Pythagorean Breathing is an easy way to relax, be present and de-stress.  Use this breathing pattern anytime you need to calm.  Plus, it is a great exercise for helping you to relax before bedtime.

Stress breathing occurs high in the chest and even neck.  You will want to breathe low & slow for this exercise.  Try placing your hand on your stomach.  When you breathe you should be able to see your hand rise and fall with each breath.  Breathe low and slow.

Here’s how…

  1. You are going to use a count of 5-3-4 (the Pythagorean pattern) to “measure” the duration of each breath.
  2. Close your eyes and slowly inhale to the count of 5.  Hold it for a count of 3 and slowly exhale on the count of 4.  Repeat.  Here are two variations on the theme:

Variation 1: Hum two notes as you inhale and then exhale.  The sound may help you concentrate on your breathing.
Variation 2:Reverse the count and try 4-3-5.  Hey…whatever works.

Breathing: The Little Known Secret to Peace of Mind by Dr. Seppala

“A few weeks ago shooting, cars exploding, screaming, death, that was your world. Now back home, no one knows what it is like over there so no one knows how to help you get back your normalcy. They label you a victim of the war. I am not a victim… but how do I get back my normalcy? For most of us it is booze and Ambien. It works for a brief period then it takes over your life. Until this study, I could not find [the] right help for me, BREATHING like a champ!” Those were the words of a 25 year old marine, a veteran of the war in Afghanistan who partook in the research study I ran with Dr. Richard Davidson at the University of Wisconsin-Madison. Whereas therapeutic and drug treatments had not helped many of the participants who volunteered for my study, a breathing practice – the intervention we used – did. One of the veterans in our study has since gone on to become an instructor so he can share the practices he learned with other veterans. “Thank you for giving me my life back,” he told us.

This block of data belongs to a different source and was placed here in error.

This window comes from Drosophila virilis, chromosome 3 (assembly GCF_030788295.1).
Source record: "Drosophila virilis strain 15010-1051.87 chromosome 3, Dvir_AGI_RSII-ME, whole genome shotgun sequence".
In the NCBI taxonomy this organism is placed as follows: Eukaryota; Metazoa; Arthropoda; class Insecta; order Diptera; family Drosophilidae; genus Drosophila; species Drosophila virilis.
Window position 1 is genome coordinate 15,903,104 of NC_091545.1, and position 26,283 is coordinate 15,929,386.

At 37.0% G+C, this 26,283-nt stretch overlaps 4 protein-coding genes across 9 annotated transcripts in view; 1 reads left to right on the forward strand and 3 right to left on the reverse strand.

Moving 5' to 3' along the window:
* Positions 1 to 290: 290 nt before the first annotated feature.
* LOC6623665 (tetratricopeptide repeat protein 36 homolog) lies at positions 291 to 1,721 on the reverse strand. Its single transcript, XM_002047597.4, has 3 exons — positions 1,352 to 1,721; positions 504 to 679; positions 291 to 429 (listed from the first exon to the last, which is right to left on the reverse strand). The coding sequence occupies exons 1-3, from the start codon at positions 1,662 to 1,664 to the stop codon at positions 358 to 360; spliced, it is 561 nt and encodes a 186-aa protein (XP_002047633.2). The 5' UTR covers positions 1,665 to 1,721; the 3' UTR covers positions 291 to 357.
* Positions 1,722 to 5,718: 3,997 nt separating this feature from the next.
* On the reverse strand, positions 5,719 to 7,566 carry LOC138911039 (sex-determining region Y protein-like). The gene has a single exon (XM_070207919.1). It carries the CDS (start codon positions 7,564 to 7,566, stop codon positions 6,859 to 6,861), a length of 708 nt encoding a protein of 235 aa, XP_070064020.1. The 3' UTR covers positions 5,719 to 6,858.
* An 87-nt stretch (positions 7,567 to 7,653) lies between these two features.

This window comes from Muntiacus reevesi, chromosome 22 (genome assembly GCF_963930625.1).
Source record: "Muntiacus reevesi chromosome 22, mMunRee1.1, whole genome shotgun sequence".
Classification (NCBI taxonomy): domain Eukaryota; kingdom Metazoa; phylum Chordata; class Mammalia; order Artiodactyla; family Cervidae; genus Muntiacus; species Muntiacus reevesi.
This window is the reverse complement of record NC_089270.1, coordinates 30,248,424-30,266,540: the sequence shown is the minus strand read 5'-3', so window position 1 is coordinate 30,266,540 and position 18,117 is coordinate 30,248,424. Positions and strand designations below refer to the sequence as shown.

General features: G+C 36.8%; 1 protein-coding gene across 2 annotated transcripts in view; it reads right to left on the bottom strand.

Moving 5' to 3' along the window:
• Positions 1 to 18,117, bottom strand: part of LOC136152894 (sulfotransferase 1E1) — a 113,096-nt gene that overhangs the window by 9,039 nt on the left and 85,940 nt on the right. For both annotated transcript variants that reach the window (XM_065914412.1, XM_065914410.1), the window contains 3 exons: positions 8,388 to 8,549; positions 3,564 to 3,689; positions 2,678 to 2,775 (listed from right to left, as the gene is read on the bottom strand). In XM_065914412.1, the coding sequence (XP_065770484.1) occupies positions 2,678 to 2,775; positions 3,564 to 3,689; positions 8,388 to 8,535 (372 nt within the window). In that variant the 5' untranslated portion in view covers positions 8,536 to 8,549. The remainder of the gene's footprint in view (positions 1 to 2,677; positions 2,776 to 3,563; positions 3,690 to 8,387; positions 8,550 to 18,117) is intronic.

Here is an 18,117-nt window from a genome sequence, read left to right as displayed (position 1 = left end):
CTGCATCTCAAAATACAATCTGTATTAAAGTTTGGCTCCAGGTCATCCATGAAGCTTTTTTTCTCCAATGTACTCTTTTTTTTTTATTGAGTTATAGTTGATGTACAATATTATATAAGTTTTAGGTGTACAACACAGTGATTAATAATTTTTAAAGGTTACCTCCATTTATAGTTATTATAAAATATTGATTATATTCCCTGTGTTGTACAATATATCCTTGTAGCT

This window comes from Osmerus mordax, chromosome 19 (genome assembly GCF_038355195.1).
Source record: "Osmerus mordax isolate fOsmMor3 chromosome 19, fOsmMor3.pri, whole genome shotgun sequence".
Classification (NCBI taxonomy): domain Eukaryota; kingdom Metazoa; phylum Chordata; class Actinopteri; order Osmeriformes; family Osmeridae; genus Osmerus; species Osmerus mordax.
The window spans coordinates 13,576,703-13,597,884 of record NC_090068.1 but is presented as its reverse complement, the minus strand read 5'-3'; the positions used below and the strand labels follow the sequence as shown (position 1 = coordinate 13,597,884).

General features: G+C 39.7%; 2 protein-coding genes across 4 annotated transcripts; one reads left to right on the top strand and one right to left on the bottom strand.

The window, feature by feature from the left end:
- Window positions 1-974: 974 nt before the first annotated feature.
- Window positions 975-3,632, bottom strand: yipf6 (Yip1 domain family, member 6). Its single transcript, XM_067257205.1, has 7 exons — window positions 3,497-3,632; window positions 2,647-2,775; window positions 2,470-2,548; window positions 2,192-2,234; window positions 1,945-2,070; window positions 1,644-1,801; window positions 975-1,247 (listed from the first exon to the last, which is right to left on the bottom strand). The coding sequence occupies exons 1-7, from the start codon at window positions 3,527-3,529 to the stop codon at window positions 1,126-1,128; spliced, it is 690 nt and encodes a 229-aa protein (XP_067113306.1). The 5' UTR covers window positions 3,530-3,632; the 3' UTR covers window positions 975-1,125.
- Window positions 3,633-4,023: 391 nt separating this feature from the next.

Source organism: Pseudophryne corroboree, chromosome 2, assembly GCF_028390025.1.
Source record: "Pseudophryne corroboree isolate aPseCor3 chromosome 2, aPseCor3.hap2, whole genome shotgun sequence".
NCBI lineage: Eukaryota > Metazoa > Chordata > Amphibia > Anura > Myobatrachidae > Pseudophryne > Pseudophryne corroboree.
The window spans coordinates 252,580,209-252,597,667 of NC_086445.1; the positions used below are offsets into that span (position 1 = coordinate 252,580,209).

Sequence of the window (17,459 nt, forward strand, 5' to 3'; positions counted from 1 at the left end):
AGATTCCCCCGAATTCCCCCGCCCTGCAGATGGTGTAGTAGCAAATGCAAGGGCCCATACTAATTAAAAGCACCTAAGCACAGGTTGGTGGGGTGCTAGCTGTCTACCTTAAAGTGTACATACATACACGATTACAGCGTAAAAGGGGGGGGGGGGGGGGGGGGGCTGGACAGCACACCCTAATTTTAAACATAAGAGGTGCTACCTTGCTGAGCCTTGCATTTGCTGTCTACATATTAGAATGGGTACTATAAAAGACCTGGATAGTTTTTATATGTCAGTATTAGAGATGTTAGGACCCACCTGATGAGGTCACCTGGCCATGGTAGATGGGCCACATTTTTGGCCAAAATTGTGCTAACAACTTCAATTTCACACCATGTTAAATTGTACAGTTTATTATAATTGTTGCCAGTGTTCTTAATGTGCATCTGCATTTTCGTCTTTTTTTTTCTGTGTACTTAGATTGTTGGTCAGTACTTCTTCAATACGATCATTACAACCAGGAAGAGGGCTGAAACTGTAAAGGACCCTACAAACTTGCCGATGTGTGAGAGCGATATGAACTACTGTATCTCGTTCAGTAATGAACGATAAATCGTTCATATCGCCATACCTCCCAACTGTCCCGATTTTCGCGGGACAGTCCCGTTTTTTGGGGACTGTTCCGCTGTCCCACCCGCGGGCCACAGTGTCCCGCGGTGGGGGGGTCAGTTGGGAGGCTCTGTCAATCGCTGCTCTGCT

The Breath Is a Powerful Tool to Calm the Mind

We have an intuitive understanding that the breath can regulate our mind and emotions. Most of us have either told others or been told ourselves to “take a deep breath” when things got challenging. Most clinical psychologists use some kind of breathing practice with patients. However, because breathing happens automatically, many of us don’t give the breath as much attention as it deserves nor have we learned to harness its full potential to calm our minds.

One of the reasons why breathing can change how we feel is that emotions and breathing are closely connected. A revealing research study by Pierre Phillipot showed that different emotional states are associated with distinct respiration patterns. In Phillipot’s study, participants came in and were instructed to generate emotions like sadness, fear, anger and happiness to the best of their ability. While they were experiencing the emotions, Phillipot’s team requested participants to closely observe and report on their own respiration patterns. The research team found that each emotion was associated with a distinct pattern of breath. For example, when the participants felt anxious or afraid, they breathed more quickly and shallowly and when they felt happy, they breathed slowly and fully. Even more interesting was the follow-up study in which  the researchers invited in a different group of participants into their lab and instructed them to breathe in the patterns they had observed corresponded to emotions. The researchers literally told the participants how to breathe and then asked them how they felt. Lo and behold, the participants started to feel the emotions that corresponded to the breathing patterns!